As women contribute immensely to the economy of this country, the government should share the burden of funding female employees’ maternity leave instead of passing it to
the private sector, SJB MP Eran Wickramaratne said.
The former State Minister of Finance said this while speaking in parliament yesterday (20).
Wickremaratne pointed out that women are an integral part of the Sri Lankan economy and that they provide the life line to the economy by earning much needed foreign currency.
"If one was to take the garment exports introduced with the GSP plus facilities obtained by the UNP government, the traditional tea sector and even the expatriate worker remittance, in all these sectors women are the key contributors," he noted adding that even in the spheres of education, it is our women who enjoy the golden share of it.
"With regard to the school curriculum, most of the students who passed the GCE Ordinary and Advanced Level exams are girls. The university entrants are also the same," he said.
On the other hand, women also excel in competitive examinations for recruitments to the public sector.
"Be it management assistance service, teacher service and all island services, it is women who got through these exams and entered the public sector. As a result we do perceive a female dominance of over 50% in the public sector," he said.
He argued that amidst all these favourable situations, gender equality and domestic violence still remain as issues in the public domain.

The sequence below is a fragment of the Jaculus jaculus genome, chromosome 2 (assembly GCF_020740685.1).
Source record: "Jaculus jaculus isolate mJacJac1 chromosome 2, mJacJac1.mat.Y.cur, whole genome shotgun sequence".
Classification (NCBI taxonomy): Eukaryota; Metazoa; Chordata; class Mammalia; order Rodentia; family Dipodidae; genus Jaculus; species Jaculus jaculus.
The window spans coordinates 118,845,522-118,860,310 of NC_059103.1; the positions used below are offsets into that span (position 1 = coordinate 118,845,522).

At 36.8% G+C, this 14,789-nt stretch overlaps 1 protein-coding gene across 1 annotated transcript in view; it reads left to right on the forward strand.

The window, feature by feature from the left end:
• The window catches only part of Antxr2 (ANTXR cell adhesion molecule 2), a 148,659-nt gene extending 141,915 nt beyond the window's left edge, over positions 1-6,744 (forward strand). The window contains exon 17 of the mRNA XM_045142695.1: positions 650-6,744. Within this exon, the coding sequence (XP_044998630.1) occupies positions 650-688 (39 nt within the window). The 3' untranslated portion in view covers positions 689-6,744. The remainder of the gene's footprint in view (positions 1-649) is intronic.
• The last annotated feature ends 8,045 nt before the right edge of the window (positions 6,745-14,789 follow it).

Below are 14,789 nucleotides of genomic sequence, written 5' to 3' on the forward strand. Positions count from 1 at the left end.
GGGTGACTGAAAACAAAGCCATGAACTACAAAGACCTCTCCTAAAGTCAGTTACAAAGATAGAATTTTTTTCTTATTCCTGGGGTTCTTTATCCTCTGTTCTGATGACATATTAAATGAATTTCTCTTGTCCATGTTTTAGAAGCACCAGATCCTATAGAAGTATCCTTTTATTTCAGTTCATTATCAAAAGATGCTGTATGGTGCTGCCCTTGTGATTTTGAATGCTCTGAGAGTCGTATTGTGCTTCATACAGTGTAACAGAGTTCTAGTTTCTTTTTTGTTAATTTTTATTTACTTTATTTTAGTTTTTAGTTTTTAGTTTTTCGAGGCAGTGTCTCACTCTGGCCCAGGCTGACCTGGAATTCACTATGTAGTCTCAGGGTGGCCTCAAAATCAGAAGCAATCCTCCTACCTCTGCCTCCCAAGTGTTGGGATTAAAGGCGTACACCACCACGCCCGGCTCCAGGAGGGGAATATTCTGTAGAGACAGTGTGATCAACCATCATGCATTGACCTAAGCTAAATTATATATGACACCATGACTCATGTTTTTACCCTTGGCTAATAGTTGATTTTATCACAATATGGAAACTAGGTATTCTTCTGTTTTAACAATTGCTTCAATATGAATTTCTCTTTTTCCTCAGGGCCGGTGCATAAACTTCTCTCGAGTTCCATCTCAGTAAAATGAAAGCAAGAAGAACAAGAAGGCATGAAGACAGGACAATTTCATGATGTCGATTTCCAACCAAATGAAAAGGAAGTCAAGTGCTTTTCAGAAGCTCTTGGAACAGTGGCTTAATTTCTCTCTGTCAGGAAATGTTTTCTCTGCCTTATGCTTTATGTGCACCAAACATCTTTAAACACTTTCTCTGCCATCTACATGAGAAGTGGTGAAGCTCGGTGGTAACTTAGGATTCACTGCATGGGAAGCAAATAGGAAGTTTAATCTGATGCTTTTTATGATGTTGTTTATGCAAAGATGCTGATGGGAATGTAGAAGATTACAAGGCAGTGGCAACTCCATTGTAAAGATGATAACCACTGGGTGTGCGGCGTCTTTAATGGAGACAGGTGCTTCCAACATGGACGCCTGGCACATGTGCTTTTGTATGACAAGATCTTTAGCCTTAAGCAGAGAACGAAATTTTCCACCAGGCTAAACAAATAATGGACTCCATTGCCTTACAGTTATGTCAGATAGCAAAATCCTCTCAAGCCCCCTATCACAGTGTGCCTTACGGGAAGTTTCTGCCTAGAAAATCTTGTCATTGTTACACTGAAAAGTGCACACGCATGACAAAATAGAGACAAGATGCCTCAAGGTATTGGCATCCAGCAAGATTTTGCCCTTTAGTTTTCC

"When the second wave of the COVID-19 pandemic was reported in Minuwangoda, we heard that the Divulapitiya police had grilled the first patient as if she was a criminal. She has queried the Police as to why they had behaved like that just because her husband was a three wheeler driver," he said.
Although the government was harping about the 'one country-one law' policy, Wickramaratne said that we always perceive it as 'one country-two laws' in society. "We have to ask ourselves whether we treat these women in the apparel sector as second grade citizens," he observed.
He noted that the UNP government in the 80s introduced the 84-day fully paid holidays as maternity benefits.
"The private sector which considers it a burden do not like to recruit females as employees. There are over 200,000 educated females without jobs between the ages of 20 and 40. So if the Government comes forward to bear the maternity benefit cost of private sector employees as well, this will help reduce the unemployment among females. This will cost only LKR 4.2 billion. But we spend LKR 37 billion for Samurdhi. Recruitment of graduates to public service will cost more," the former State Minister said.
He also said that governments in more than 129 countries bear the cost of maternity benefits of female employees working in the government and the private sector while 96 countries cover the maternity benefits in full.